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.357 Maximum

Discussion in 'Handloading and Reloading' started by Fu-man Shoe, Dec 23, 2006.

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  1. Fu-man Shoe

    Fu-man Shoe Member

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    I am curious about the .357 Maximum. Sounds like an interesting round.

    Looking it up in "Modern Reloading: SE", I can see that a starting load
    for a 158 grn jacketed bullet is 23.9 grn of Accurate 2230! :eek:

    Seems as though that would be a bit 'brisk'.

    Anyone have any experience with .357 Max? I wonder what guns would
    even conceivably be chambered for this round...

    Fu-man Shoe
     
  2. redneck2

    redneck2 Member

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    Among other, the Contender and Encore. Ruger and Dan Wesson had some revolvers.

    I have a .357 Herrett, which is a step or two (or more) above the Maximum. Cartridges of the World lists the 158gr in the Maximum at 1,550 and the 158 in the Herrett at 2,310

    I can tell you from personal experience that the Herrett is interesting to shoot. Doubling ear protection would be strongly recommended. Some type of shooting gloves are helpful. Keep a very tight grip or you'll have a scope imprint on your face. The fireball from a 10" barrel is roughly the size of a volleyball/basketball during moderate daylight (cloudy day at mid-afternoon).

    Last time out, I was sighting at 100 yards. During a lull in the action, there was a blackbird that landed beyond the target on a slight rise. At the shot, there were a lot of little blackbird pieces.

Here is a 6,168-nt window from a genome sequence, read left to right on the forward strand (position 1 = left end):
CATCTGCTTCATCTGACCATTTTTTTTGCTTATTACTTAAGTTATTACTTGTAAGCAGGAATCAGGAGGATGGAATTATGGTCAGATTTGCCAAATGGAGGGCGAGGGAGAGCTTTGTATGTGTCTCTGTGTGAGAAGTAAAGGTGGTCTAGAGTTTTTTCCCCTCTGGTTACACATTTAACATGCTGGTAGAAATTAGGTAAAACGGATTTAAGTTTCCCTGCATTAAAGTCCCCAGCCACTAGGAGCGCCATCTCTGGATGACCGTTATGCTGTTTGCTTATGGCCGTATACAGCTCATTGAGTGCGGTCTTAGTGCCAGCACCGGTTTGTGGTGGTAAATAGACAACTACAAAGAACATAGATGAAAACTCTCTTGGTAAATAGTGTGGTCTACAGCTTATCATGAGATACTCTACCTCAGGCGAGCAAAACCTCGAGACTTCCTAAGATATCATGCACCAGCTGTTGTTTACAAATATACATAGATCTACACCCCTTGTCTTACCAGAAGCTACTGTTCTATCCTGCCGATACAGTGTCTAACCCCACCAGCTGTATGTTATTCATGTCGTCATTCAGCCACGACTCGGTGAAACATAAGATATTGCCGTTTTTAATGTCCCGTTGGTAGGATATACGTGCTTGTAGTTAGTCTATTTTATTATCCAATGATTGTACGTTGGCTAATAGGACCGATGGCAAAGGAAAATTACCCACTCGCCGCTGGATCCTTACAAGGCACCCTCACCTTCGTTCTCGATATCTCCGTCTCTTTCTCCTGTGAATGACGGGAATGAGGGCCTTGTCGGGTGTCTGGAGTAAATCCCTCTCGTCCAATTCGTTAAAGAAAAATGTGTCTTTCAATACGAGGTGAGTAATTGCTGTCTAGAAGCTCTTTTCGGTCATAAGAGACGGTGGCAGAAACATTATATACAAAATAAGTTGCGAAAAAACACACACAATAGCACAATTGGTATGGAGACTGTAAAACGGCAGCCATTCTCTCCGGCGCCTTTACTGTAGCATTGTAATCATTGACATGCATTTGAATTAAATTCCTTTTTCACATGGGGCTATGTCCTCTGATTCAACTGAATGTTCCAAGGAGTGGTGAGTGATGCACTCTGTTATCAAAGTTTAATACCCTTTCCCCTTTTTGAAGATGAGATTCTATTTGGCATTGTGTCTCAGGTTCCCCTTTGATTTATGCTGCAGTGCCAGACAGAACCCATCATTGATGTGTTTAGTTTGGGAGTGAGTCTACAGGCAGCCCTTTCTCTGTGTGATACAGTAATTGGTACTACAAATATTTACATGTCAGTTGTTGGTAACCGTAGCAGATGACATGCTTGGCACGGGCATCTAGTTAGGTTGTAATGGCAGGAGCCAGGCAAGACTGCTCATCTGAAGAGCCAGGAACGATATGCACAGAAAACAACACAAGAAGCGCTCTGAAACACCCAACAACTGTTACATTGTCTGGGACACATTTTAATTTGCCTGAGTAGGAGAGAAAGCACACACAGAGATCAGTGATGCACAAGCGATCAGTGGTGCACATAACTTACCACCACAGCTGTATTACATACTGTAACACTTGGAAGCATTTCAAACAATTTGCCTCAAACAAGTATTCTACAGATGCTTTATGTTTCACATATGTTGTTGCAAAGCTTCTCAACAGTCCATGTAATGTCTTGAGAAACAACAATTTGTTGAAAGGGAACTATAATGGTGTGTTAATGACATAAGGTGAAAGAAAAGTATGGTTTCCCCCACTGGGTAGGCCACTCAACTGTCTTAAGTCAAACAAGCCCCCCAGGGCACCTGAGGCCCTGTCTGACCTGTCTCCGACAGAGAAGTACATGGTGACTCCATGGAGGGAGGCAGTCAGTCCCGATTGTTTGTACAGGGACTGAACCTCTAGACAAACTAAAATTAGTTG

The Maximum should be a good deer and/or silhouette round if you are so inclined
     
  3. Fu-man Shoe

    Fu-man Shoe Member

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    That .357 Herret sounds like a handful..

    Doing a little homework, it appears that the OAL case length of the
    various .357 bullet diameter rounds are as follows:

    .357 Max = 1.605 inches
    .357 Mag = 1.290 inches
    .38 Spl. = 1.115 inches

    I wonder how well .38's and .357's would shoot out of a .357 Max..?

    For a .38 in a .357 Max chambered gun, that's almost half an inch of
    bullet travel before it gets to the barrel. Seems like accuracy would
    suffer. The same relationship exists between .357 Mag and .38, but
    to a much lesser degree.

    The point of all this is...well, wouldn't it be cool to have a .357 Max
    gun and shoot all of the above? Yeah, I'm thinking that would be
    pretty spiffy.

    :D

    Fu-man Shoe
     
  4. Ben Shepherd

    Ben Shepherd Member

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    It would be spiffy, IF someone besides remington:cuss: would make brass for it. They seem to be having severe quality control issues.

    For some discussion on 357 max do a search under my name and member Peter M. Eick. We've both posted some on what we've found to be the case with our 357 max blackhawks. He's happy with his. Mine's going out to be converted into a 475 or 500 Linebaugh.
     
    Last edited: Dec 23, 2006
  5. Clark

    Clark Member

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    I have only some 357 max brass and .357 groove barrels laying around waiting to become 357 max rifles. I will not use an $80 .357 max reamer with .381" base, but rather a generic $15 .378" straight fluted reamer for better accuracy and cheapness. The throating will be with a throater or a drill, I don't know yet.

    But I have read about the 357 max on the internet and in books: